The feedback loop 298 includes a capacitor 320 which is series connected with a resistor 322. Resistor 322 is connected to the inverting input terminal 242 of the comparator 246. Due to the fact that the comparator 246 can respond to a greater degree than desired to high frequency components fed through resistor 240, capacitor 252 is provided in the feedback loop 298 to limit the bandwidth or high frequency gain of the operational amplifier 246. Thus, it is desirable to use the feedback loop 298 to control the amount of power being fed directly to the control valve 32 so that the valve adjusts relatively slowly. This is desirable due to the thermal lag present in other parts of the system. Feedback loop 298 with its capacitor 320 treats comparator 246, transistor 272 and transistor 280 as a single amplifier having a 12 decibel per octave gain curve rolloff. Capacitor 320 is added to the feedback loop to prevent the circuit from oscillating around the rolloff breakpoint.
It may therefore be appreciated that the instant invention provides a mass flow controller circuit which is sensitive to relatively small changes in the rate of flow of gas through a tube. The linearization network provides a linear correction at a number of points along a flow rate curve to insure that the voltage fed to comparator 246 is linearly proportional to the rate of flow of gas through the tube. The comparator 246 has a rapid response to any changes in the amount of error signal for the gas rate flowing through the tube. Capacitances 252 and 320 limit the high frequency gain of amplifier 246 and the servoamplifier to cause the control valve to adjust position relatively slowly to prevent overshoot of the control valve.
While there has been shown and described a single embodiment of the present invention, it will be understood that changes and modifications may be made to the claims by those skilled in the art and it is, therefore, intended by the appended claims to cover all such changes and modifications as fall within the true spirit and scope of the present invention.
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|2||Brochure dated Jun. 1977 entitled "Installation and Operating Instructions, Brooks Thermal Mass Flow Controller Model 5858", identified as Document No. X-5858 (18 pages).|
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|WO1993025950A1 *||Jun 10, 1993||Dec 23, 1993||Unit Instruments, Inc.||Mass flow controller|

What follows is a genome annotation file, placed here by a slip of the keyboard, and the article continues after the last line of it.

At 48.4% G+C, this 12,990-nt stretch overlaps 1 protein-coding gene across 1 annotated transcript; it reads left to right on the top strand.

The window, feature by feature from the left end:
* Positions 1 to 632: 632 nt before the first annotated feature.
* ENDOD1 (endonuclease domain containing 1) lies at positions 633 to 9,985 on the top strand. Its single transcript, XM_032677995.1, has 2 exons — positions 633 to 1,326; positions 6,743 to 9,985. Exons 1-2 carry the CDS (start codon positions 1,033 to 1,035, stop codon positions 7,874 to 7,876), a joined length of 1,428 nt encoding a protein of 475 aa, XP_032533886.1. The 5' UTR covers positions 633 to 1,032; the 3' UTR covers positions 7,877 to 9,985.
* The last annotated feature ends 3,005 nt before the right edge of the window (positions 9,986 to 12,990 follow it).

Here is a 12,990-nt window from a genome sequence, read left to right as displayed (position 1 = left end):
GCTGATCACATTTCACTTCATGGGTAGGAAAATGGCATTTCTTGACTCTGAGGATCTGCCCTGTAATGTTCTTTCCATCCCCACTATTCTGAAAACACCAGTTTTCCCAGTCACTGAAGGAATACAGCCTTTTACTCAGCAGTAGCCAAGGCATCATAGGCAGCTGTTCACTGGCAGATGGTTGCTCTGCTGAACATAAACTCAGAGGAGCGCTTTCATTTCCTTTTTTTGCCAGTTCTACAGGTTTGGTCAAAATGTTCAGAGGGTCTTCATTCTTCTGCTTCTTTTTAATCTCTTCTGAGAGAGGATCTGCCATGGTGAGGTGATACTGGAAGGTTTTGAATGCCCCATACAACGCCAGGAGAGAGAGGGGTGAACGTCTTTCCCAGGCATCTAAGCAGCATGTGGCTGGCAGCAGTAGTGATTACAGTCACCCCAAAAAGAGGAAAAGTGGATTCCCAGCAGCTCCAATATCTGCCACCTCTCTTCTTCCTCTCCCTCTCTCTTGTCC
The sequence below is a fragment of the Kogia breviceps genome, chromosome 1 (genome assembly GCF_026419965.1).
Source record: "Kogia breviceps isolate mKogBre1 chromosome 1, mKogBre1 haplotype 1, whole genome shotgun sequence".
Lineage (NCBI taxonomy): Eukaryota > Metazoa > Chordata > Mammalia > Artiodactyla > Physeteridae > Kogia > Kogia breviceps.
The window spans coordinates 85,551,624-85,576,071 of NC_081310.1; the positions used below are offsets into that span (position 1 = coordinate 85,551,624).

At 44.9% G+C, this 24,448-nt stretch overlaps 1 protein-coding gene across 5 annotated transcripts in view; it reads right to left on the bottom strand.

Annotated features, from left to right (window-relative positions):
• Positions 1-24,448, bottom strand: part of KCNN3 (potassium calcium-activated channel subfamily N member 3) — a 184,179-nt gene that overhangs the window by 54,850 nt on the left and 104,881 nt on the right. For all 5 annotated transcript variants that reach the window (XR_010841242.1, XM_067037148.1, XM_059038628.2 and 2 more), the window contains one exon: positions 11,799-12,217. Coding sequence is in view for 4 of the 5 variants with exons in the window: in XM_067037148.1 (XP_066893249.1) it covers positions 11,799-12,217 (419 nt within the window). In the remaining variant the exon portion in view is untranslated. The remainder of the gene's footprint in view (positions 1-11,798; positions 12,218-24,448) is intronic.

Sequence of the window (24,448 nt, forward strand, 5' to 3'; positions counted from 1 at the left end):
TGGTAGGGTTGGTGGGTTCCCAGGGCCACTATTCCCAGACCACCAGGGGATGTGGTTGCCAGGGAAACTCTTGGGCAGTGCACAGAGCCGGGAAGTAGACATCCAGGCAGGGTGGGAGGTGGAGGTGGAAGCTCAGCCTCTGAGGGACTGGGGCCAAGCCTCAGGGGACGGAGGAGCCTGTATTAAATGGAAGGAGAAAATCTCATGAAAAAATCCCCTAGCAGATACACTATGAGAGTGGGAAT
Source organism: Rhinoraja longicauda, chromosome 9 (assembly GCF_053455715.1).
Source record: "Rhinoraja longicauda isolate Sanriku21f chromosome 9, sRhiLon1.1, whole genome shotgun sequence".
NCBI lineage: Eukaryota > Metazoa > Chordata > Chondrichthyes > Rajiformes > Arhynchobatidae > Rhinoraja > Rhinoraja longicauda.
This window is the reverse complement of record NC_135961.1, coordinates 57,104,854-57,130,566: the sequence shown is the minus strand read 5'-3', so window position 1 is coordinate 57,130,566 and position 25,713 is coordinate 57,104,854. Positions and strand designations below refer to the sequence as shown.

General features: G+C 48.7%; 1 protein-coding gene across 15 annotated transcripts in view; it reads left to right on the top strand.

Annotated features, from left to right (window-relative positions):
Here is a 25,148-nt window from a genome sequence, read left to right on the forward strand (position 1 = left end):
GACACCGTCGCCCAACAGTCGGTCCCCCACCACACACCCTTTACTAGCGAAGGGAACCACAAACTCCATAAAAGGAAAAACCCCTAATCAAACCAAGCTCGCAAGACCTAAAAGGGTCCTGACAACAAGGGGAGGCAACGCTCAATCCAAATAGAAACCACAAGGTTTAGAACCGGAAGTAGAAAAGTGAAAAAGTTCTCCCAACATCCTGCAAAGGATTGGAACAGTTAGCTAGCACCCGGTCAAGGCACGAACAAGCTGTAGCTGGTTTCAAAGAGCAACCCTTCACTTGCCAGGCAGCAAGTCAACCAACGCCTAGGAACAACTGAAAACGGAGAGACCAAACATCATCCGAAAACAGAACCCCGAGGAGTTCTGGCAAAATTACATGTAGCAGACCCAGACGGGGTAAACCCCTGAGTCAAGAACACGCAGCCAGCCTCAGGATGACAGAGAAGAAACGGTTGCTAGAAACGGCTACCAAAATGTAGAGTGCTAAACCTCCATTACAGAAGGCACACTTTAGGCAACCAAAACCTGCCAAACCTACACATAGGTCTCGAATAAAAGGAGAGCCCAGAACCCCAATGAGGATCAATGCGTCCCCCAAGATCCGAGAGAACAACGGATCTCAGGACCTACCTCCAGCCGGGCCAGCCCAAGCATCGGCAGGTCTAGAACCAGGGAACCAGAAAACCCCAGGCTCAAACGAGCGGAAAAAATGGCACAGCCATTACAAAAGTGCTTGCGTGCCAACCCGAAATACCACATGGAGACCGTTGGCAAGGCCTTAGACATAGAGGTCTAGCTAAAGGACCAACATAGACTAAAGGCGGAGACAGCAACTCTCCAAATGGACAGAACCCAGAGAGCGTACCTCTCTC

|U.S. Classification||137/468, 137/487.5, 137/486|
|Cooperative Classification||Y10T137/7761, Y10T137/7737, G05D7/0635, Y10T137/7759|
|Feb 8, 1985||AS||Assignment|
Owner name: THERMCO SYSTEMS, INC.
Free format text: CHANGE OF NAME;ASSIGNOR:THERMCO PRODUCTS CORPORATION;REEL/FRAME:004359/0602
Effective date: 19840618
|Jan 17, 1989||AS||Assignment|
Owner name: ANICON, INC., A CORP. OF CA., CALIFORNIA
Free format text: ASSIGNMENT OF ASSIGNORS INTEREST.;ASSIGNOR:THERMCO SYSTEMS, INC.;REEL/FRAME:005009/0076
Effective date: 19881215
|Nov 6, 1989||AS||Assignment|
Owner name: ANICON, INC., CALIFORNIA
Free format text: ASSIGNMENT OF ASSIGNORS INTEREST.;ASSIGNOR:THERMCO SYSTEMS, INC.;REEL/FRAME:005178/0909
Effective date: 19881215
|Jul 17, 1990||AS||Assignment|
Owner name: BANK OF AMERICA NATIONAL TRUST AND SAVINGS ASSOCIA
Free format text: SECURITY INTEREST;ASSIGNOR:SILICON VALLEY GROUP, INC.;REEL/FRAME:005443/0382
Effective date: 19900515
|Aug 9, 1990||AS||Assignment|
Owner name: THERMCO SYSTEMS, INC.
Free format text: CHANGE OF NAME;ASSIGNOR:ANICON, INC.,;REEL/FRAME:005404/0482
Effective date: 19890726
Owner name: SILICON VALLEY GROUP, INC.
Free format text: MERGER;ASSIGNOR:THERMCO SYSTEMS, INC., A CORP OF CA;REEL/FRAME:005404/0458
Effective date: 19900322
Owner name: SILICON VALLEY GROUP, INC.
Free format text: MERGER;ASSIGNOR:THERMCO SYSTEMS, INC., A CORP OF CA;REEL/FRAME:005404/0469
Effective date: 19900322
|Sep 6, 1990||AS||Assignment|
Owner name: BANK OF AMERICA NATIONAL TRUST AND SAVINGS ASSOCIA
Free format text: SECURITY INTEREST;ASSIGNOR:SILICON VALLEY GROUP, IN.,;REEL/FRAME:005458/0172
Effective date: 19900905
|Dec 2, 1992||AS||Assignment|
Owner name: SILICON VALLEY GROUP, INC., CALIFORNIA
Free format text: RELEASED BY SECURED PARTY;ASSIGNOR:BANK OF AMERICA NATIONAL TRUST AND SAVINGS ASSOCIATION;REEL/FRAME:006396/0698
Effective date: 19921103
|Dec 4, 1992||AS||Assignment|
Owner name: BARCLAYS BANK PLC, AS COLLATERAL AGENT, CALIFORNIA
Free format text: SECURITY INTEREST;ASSIGNOR:SILICON VALLEY GROUP, INC.;REEL/FRAME:006437/0257
Effective date: 19921103
|Oct 12, 1994||AS||Assignment|
Owner name: SILICON VALLEY GROUP, INC., CALIFORNIA
Free format text: RELEASE OF SECURITY INTEREST;ASSIGNOR:BARCLAYS BANK PLC, AS COLLATERAL AGENT;REEL/FRAME:007179/0198
Effective date: 19941011
Owner name: ABN AMRO BANK N.V., AS AGENT, CALIFORNIA
Free format text: SECURITY INTEREST;ASSIGNOR:SILICON VALLEY GROUP, INC.;REEL/FRAME:007179/0189
Effective date: 19941007
|May 29, 2001||CC||Certificate of correction|
|Dec 3, 2004||AS||Assignment|
Owner name: TETREON TECHNOLOGIES LIMITED, UNITED KINGDOM
Free format text: ASSIGNMENT OF ASSIGNORS INTEREST;ASSIGNOR:AVIZA TECHNOLOGY, INC.;REEL/FRAME:016038/0772
Effective date: 20041101